This thoughtful and poignant novel sneaks quietly into your affections until, at the end, you feel awed by the artistic merit of the author, and by his portrayal of endless love and longing coupled with boundless betrayal and grief.
I was just knocked out by this book, although it was one in which I didn’t like many of the protagonists (usually enough to sour my interest in a story). Even with the perspective afforded by going back and forth in time, Judith Toomey is unlikable both as a sneering, self-absorbed teenager and a still self-absorbed and cynical adult – until the last section that is, when the revival of her love for what is real transforms her into someone who finally learns how to give, in time to see the shocking sorrow that results from a broken heart.
Judith, at age 44, is living the life she thought she wanted, working on movies in L.A. and married to a banker, Malcolm Whitman, whom she met at Stanford. Judith and Malcolm both work late, and their only daughter Camilla is dour and rebellious. Moreover, Malcolm is probably having an affair with his assistant. Judith is so disconnected from her family though, that she doesn’t really seem to care, and retreats into memories of her youth in Nebraska when she was swept away by her first love, a wonderful character named Willy Blunt.
Willy is really the only likable character in the book, but oh, how likable he is! With his soft gaze and tender consideration, he truly seems to understand how to love. And how to live: when Judith first encounters him and his seeming unflagging good cheer, the author writes:
“What Judith thought was that the roofer was probably a prime example of somebody who hadn’t given his life enough thought to know how unhappily he ought to view it. ‘Maybe he’s a simpleton,’ she said.”
The concept of marriage takes a huge hit in this book, which is unexpected, since the enduring gift that love provides does not.
It begins with Judith’s mother, whose own marriage disintegrated and Judith’s father moved away to Nebraska. Judith’s mother says to her:
“‘You know what marriage is like?’ ‘It’s like picking the place you’re going to live for the next fifty years by using a wall map, a blindfold, and what you really, truly, deeply believe is your lucky dart.’
Sullenly Judith said, ‘I don’t believe I have a lucky dart,’ and her mother cast an unhappy smile her way and said, ‘You will, though.’”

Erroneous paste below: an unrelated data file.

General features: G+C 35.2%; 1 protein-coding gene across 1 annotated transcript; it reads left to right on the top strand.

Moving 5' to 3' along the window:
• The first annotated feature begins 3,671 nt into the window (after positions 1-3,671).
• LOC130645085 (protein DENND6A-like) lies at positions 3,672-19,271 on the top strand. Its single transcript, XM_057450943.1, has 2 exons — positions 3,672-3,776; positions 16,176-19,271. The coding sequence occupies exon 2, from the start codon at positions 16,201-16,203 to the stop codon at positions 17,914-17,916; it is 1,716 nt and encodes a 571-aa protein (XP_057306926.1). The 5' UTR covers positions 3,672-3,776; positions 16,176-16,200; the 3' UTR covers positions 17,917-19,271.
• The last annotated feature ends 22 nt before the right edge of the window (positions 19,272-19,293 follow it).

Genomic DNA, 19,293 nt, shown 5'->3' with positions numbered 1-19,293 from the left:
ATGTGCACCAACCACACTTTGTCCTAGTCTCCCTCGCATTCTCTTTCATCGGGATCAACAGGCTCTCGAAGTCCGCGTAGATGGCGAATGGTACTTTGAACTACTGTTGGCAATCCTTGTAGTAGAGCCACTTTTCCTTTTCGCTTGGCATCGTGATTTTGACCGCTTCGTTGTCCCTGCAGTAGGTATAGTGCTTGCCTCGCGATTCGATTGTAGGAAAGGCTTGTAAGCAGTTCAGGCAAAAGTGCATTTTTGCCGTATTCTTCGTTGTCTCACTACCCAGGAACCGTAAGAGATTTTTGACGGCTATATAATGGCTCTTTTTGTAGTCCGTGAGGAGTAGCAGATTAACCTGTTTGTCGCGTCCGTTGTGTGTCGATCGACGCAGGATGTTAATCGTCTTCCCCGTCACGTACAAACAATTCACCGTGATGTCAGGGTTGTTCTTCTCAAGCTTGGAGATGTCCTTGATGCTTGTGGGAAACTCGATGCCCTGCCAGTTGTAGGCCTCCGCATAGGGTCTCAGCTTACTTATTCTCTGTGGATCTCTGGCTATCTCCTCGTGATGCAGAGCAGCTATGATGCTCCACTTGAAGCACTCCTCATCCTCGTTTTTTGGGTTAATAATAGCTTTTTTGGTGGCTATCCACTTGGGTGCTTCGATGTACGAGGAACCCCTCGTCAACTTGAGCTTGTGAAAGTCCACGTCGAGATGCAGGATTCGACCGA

And at one point Willy tells Judith about a broken down mare he had:
“Couldn’t ride it, except maybe to walk it around the corral. You could feed it and brush it and water it was all. Sometimes I’ve thought that’s what most marriages get to. A horse you still care a little bit about but cannot any longer ride.”
Couldn’t you just cry over that? Likewise when Willy says to Judith:
“There really isn’t anything of importance except maybe who gets handed your heart and what they do with it.”
“We’re just small, Judy. All of us, even though we do stuff every day of the week to distract ourselves from the fact, it’s still true. We’re just little and small and maybe if we have some backbone we do a few things worth doing and then we’re gone.”
Willy always had the backbone. And finally, finally, Judith knows what to do with the heart she has been given.
The stunning ending includes an unforgettable scene that manages to recapitulate and encapsulate the entire story into one transcendent moment.
Evaluation: I stayed up all night to finish this book. The beautifully meditative descriptions of nature’s immediacy and grandeur in Nebraska infuse the book with an almost spiritual quality. And the juxtaposition of a sterile and incomplete existence with one that is fulfilling will challenge your notions about a well-settled life. But it is the depiction of love that will sweep you off your feet, as the author illuminates the glimmering facets of tenderness that can last a lifetime. Highly recommended!
Published by Little, Brown and Company, 2011